UBC Theatre & Film presents Mary Zimmerman's The Arabian Nights. Photo by Emily Cooper.

University of British Columbia Master of Fine Arts candidate Evan Frayne directs Mary Zimmerman’s The Arabian Nights as his thesis project.

In this Q&A we find out more from Frayne about the upcoming production which runs at the Frederic Wood Theatre at the University of British Columbia from March 17 – April 2. Visit http://theatre.ubc.ca for tickets and information.

[dropcap]Q[/dropcap]Why The Arabian Nights as your thesis production for your MFA in Directing?

A lot of different factors went in to choosing The Arabian Nights for my thesis. I really looked at this opportunity, the MFA in Directing, as a chance to challenge myself and to explore plays, processes and ideas that I haven’t in the past. A friend of mine suggested I read the play and I was taken by it immediately. The chance to explore and to attempt to understand the diversity and depth of eastern cultures through their history of storytelling was something I just couldn’t pass up, particularly in a University setting. The idea that we can change the world through storytelling is a value that I believe in and one of the big reasons I am in theatre, and this piece speaks directly to that.

[dropcap]Q[/dropcap]What is it about the story of Scheherezade that still captures the imagination with people today?

It’s a survival story of the greatest imagination. Scheherezade is saving her life, and the life of her sister Dunyazade by telling stories. In a way she is also saving the soul of this man who is killing the women of his country so he can never be hurt again. Scheherezade is teaching him through these stories about how to open his heart to others, how not to vilify women and how to put the needs and wants of others first. She teaches him how to be a good and just king, husband and father. That’s a pretty powerful, relevant and enduring story if you ask me.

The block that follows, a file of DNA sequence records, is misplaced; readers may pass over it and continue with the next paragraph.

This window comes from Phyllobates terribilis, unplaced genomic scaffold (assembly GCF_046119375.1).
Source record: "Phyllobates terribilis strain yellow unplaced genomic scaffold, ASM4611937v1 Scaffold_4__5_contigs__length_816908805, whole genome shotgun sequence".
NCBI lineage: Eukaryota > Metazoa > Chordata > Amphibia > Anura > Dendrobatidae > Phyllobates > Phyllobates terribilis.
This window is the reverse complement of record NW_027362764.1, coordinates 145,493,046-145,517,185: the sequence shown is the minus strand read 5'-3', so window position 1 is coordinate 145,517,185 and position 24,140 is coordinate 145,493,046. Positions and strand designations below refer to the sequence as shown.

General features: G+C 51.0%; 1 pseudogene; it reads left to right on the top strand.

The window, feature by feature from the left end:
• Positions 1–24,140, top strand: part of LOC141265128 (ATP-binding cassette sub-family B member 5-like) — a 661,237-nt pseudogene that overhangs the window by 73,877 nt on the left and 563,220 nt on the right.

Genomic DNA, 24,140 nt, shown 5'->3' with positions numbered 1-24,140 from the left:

[dropcap]Q[/dropcap]What is the playwright trying to say?

Mary is just as interested in the “how” as she is about the “what”. Mary’s productions are highly theatrical extravaganzas of physical theatre, dance, music and text. She really is using as many different theatrical tools as she can to tell these stories in the most interesting way she can. So if you’re going to tackle her adaptations, you have to be willing to jump in to the theatrical world with both feet.  What I also get is that she is trying to create a sense of wonder in her productions; to capture that sense of seeing and hearing a story for the first time with fresh eyes, like you would if you were a child. But I think Mary is trying to tell us about the essential nature of storytelling- not only is it important, it is essential in teaching us about the world and about ourselves.

MFA candidate Evan Frayne directs The Arabian Nights as his thesis production
MFA candidate Evan Frayne directs The Arabian Nights as his thesis production

[dropcap]Q[/dropcap]You’re directing a cast of sixteen in this production – is a cast of that size a blessing or a curse for a director?

It’s a blessing to have as many in the cast as we do for this production. There are so many elements to the production, physical theatre, music, dance, that it is a great luxury to say, “who has a moment to be a part of this dance” or “can someone help lift this actor here”. There are just so many moving pieces that some extra voices or hands are lovely to have. It certainly is a challenge to negotiate that many performers, but I really enjoy it. Reminds me of my hockey days, playing with a team and relying on your teammates to support and help when you need it.